I do a bit of volunteer driving for our local transport charity. Usually, in my Rover 75 V6 Connoisseur (I had to look up how to spell this). It is a pleasure to transport clients to their hospital appointment in the comfort of a well-riding car, which has a controlled yet wafting manner (and proper leather seats). Many of them recognise it as a car of fundamentally good quality and they are often surprised that it is a 21-year-old.

The charity has recently purchased a wheel-chair accessible vehicle. Cleverly converted, the Ford Tourneo (another spelling check just made…) can take a client in their chair and importantly position them within the car, adjacent to their carer and/or driver – much more ‘normal’ than being stuck at the back of a minibus, which was the historical option.

Obviously, the wheelchair user is positioned rather higher in the vehicle than the other passengers. Whilst stadium seating provides a good view, it also magnifies the risk of pitch and roll forces upsetting the passenger. So, a calm, unhurried driving style is the order of the day (isn’t it always?). Thankfully, the Ford brand values relevant to driving dynamics are not just words – they have influenced this vehicle. Whilst not a Ford Focus, the crisp and predictable steering response, decent body control and progressive roll behaviour all help the driver to make progress. Without upsetting the occupants. Such a shame then, that the (VAG products of 20 years ago) level of brake pedal servo ‘jump-in’ tests the wheelchair lashing straps if the driver isn’t ultra-sensitive.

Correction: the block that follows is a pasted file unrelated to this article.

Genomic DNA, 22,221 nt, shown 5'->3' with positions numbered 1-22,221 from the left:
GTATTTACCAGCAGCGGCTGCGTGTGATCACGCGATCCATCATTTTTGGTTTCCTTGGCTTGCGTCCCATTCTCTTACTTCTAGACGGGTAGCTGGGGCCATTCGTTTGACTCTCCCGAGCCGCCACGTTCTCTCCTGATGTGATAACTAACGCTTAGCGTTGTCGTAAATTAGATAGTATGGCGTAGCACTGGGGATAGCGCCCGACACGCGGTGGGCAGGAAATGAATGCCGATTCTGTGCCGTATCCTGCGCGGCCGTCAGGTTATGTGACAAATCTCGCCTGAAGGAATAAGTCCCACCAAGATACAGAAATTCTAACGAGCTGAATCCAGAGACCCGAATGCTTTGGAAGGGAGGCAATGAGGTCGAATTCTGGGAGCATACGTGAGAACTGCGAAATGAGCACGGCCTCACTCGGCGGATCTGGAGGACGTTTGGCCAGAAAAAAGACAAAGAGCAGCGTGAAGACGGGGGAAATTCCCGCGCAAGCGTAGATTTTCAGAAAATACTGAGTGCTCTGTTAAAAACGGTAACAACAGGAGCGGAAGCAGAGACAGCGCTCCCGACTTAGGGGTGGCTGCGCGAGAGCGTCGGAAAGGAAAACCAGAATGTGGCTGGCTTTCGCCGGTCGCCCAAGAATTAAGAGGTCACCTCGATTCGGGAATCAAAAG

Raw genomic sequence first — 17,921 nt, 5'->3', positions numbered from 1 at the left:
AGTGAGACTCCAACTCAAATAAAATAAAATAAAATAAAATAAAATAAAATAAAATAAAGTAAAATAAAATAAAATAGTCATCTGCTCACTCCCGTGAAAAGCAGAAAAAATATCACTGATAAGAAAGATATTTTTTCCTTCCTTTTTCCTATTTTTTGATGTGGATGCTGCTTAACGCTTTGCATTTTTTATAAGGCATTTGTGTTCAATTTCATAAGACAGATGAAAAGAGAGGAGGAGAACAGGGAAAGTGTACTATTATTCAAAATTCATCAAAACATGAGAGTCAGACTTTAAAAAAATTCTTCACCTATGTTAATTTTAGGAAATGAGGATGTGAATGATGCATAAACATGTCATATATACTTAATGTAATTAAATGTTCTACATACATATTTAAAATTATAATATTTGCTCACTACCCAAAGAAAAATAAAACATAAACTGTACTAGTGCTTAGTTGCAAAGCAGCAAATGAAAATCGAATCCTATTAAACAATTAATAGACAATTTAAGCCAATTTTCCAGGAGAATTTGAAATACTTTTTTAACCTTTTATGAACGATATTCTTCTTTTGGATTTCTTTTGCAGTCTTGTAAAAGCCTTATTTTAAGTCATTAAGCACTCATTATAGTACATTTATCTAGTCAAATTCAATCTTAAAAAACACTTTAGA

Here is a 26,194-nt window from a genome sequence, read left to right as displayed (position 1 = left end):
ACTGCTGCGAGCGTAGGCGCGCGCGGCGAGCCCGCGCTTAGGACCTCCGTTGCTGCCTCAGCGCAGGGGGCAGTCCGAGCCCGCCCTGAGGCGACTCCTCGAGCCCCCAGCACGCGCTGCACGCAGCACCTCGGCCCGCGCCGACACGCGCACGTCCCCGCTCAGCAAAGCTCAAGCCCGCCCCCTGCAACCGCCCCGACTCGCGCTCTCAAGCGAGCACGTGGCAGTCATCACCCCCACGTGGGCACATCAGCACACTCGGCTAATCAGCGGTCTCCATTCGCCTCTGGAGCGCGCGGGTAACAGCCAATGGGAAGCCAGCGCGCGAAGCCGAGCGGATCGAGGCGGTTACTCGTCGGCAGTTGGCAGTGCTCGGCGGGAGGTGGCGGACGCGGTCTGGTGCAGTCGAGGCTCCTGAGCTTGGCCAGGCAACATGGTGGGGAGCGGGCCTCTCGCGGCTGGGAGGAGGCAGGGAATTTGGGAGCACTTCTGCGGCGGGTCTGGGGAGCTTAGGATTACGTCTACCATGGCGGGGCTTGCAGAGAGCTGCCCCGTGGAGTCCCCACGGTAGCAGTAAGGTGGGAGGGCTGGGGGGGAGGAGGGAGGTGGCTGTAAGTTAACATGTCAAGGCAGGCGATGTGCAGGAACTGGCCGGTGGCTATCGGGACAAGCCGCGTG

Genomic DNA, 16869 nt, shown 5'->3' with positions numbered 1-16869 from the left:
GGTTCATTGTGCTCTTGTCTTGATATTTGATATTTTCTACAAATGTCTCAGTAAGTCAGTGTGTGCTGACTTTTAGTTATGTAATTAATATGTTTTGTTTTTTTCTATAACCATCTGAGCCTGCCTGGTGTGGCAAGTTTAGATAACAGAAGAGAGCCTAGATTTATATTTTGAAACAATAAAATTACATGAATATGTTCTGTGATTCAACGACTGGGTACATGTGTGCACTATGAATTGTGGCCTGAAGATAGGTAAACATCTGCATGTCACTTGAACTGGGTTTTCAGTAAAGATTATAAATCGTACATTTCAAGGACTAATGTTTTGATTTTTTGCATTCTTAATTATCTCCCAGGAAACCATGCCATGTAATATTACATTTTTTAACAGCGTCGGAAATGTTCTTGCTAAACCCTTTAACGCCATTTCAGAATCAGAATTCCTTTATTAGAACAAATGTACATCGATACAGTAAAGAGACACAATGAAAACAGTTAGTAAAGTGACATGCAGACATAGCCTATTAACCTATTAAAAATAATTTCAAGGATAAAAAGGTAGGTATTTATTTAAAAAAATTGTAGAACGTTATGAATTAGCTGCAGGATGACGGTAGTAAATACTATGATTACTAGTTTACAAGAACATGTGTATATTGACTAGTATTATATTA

Talking of crisp, predictable steering response, I have finally got around to fitting a set of our adjustable lower arms to my wife’s MG TF. It has been a long time coming, because the arms hadn’t suffered too much corrosion and the geometry has always been reasonably good (actually one of the best production cars we have seen, with almost equal front caster at just over 4 degrees). After a long day in the workshop and being distracted by other jobs, I finally set off home. What a joy! Whilst I shouldn’t be surprised, the extra steering centre definition, effort build up and desired feedback was clear to see (or feel). Well done VHS I thought.

Enjoy the art of driving. Decent vehicle dynamics can help.